U.S. Department of Energy

Pacific Northwest National Laboratory



Computational biology research depends on publically available data for training and testing new algorithms. Researchers at the Pacific Northwest National Laboratory have participated in hundreds of collaborative projects that have involved mass spectrometry-based proteomic analysis of more than 300 species or distinct environmental communities. We announce the deposition of proteomics data from 112 microbial organisms representing 15 phyla into public 3rd party repositories (Table 1). Instrument data and analysis files are available at ProteomeXchange via the MassIVE partner repository under the identifiers PXD001860 and MSV000079053. All the data has been analyzed and organized in a uniform manner to make analysis and reuse easier. The combined data deposited is 13 TB from 35,162 mass spectrometry files and their associated analysis files. In total, the library contains >70 million spectra identified at q< 0.0001, with 3 million peptides from 230,000 proteins.

As part of the analysis, we have cross referenced protein identifications to KEGG functional annotation where possible. When viewing the Library as a whole, annotated biological pathways are broadly covered by the identified proteins. For example, the reference ‘cysteine and methionine metabolism pathway’ as defined by KEGG consists of 81 orthologous genes participating in 73 reactions. As expected, not all orthologs are annotated in every genome, e.g. Cellulomonas flavigena has only 23 of the 81 genes. By searching all MS/MS data with standard RefSeq databases, we can easily identify that 21 of the 23 Cellulomonas genes were observed in MS/MS data, or 91%. When considering all organisms in the Library, the median coverage of the cysteine and methionine metabolism pathway is 89%. A summary of the coverage of every KEGG pathway for each organism is presented in Supplemental Table 1. Using KEGG pathway categories, we determined the median coverage of all functionally classified proteins (Figure). For example, in all 13 pathways for amino acid metabolism, the median coverage across the entire library is 89%. This high coverage is seen for most KEGG pathway categories: 82% for lipid metabolism, 83% for vitamin and cofactor metabolism, etc.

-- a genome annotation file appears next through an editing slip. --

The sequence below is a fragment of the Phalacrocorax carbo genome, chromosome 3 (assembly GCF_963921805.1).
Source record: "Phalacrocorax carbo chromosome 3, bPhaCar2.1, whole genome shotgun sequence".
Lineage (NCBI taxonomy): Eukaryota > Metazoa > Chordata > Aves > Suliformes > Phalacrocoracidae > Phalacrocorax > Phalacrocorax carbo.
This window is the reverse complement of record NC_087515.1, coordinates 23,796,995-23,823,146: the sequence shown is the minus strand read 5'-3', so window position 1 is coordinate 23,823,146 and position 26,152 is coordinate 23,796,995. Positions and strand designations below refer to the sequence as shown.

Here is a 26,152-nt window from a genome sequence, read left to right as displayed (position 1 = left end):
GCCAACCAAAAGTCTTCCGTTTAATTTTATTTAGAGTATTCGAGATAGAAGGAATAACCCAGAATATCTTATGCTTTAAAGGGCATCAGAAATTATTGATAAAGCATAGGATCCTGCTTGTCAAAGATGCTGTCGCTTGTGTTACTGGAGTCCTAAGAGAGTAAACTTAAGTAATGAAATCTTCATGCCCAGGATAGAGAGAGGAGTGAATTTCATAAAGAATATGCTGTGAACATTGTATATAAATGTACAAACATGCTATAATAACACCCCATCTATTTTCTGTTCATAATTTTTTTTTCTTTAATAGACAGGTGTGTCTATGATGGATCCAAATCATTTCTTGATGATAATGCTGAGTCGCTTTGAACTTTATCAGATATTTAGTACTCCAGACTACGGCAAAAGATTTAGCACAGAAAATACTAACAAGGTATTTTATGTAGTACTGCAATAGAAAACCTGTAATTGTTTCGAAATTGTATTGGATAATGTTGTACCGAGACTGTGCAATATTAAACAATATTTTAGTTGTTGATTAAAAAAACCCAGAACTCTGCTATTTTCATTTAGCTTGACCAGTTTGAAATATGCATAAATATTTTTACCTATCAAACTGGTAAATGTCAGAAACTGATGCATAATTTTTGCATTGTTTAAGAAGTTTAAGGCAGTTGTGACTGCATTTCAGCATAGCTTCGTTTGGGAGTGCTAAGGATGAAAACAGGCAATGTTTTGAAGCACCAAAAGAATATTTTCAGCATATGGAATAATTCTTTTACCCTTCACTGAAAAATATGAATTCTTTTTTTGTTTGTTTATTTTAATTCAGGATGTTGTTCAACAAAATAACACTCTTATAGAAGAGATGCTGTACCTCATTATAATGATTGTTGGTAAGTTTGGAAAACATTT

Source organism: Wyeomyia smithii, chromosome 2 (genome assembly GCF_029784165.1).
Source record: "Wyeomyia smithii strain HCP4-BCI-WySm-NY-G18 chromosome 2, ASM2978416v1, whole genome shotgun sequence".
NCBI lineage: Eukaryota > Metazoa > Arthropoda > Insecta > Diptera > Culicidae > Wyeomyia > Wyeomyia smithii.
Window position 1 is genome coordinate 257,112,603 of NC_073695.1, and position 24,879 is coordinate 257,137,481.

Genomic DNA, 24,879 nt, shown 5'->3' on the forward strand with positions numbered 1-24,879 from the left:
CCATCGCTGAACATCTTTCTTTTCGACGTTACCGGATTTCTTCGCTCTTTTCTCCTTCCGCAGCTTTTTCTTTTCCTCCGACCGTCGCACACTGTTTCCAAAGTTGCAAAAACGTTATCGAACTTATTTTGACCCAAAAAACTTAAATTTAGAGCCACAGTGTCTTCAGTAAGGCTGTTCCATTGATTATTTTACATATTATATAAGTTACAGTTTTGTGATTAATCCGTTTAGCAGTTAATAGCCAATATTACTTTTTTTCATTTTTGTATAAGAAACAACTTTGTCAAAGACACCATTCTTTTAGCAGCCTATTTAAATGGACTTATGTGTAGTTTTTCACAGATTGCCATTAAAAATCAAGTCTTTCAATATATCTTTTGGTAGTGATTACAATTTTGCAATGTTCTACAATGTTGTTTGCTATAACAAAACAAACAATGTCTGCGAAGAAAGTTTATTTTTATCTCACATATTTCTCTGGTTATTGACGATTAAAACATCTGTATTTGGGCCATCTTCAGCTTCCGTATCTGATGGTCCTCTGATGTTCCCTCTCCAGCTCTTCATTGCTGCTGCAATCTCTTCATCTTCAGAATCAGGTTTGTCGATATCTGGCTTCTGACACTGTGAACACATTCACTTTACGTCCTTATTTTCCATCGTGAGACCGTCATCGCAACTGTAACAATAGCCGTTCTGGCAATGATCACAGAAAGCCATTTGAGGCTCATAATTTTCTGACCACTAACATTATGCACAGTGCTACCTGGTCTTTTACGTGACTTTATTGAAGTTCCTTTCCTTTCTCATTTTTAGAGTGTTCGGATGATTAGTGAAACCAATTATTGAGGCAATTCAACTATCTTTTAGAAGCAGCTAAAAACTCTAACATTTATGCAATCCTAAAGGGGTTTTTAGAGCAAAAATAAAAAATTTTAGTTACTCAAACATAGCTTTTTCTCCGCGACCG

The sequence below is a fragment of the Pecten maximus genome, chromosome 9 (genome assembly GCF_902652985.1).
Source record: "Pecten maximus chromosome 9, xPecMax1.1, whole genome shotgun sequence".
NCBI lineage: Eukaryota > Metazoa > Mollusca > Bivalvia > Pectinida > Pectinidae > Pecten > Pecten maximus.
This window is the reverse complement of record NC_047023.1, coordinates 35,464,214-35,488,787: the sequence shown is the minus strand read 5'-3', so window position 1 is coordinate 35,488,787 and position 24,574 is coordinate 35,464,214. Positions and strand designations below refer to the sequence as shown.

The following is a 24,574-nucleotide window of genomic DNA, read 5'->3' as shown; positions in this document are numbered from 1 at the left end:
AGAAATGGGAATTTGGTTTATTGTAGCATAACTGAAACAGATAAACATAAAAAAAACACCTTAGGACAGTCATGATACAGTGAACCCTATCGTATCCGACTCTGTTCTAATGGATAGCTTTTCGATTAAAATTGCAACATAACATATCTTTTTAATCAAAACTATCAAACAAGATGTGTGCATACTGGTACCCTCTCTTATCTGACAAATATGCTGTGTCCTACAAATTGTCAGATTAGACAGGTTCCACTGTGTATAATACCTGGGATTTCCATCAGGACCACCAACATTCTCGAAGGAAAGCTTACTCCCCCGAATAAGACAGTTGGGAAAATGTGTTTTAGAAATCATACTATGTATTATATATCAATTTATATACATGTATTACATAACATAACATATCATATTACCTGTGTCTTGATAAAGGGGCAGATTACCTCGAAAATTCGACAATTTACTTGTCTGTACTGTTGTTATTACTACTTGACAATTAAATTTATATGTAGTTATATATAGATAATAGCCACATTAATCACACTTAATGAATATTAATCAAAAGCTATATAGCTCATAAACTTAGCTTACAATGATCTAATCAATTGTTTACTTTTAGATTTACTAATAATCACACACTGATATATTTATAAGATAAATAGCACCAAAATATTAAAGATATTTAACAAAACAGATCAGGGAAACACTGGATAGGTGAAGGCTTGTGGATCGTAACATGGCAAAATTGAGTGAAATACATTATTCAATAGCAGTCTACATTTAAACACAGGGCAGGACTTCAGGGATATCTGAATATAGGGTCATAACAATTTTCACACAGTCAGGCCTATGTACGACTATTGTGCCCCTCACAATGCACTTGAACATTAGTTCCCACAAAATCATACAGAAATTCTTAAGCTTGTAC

To maximize the utility and ease of access, the data described in this publication have been uploaded to the ProteomeXchange with accession PXD001860 via MassIVE. On MassIVE (identifier MSV000079053), each organism’s data is located in a separate folder, with both raw and processed data. Each dataset is associated with a file describing the peptides that were identified via the spectra. This file was created using the MSGF+ algorithm version v9979. Searches included oxidized methionine as an optional post-translational modification, and specified partial trypsin specificity. For experiments that utilized iodoacetimide as an alkylation agent, the static modification (C+57) was also added. Precursor and fragment mass tolerances were set according to the resolving power of the mass analyzer. The output of MSGF+ is stored in the community standard mzIdentML format, which describes the peptide/spectrum match (PSM), search parameters and scoring details.

We created a spectrum library for each microbial organism using Bibliospec. Peptide/spectrum matches were filtered for high quality matches (MSGF+’s q-value <0.0001). When viewed in aggregate, the 112 organisms had 70,455,991 spectra passing this cutoff (with 1951 false hits and an estimated FDR of 2e-5). This strict filtering is necessary to control false-positives when creating very large libraries. The libraries, stored as .blib files, are also available on the MassIVE repository.

Sam Payne
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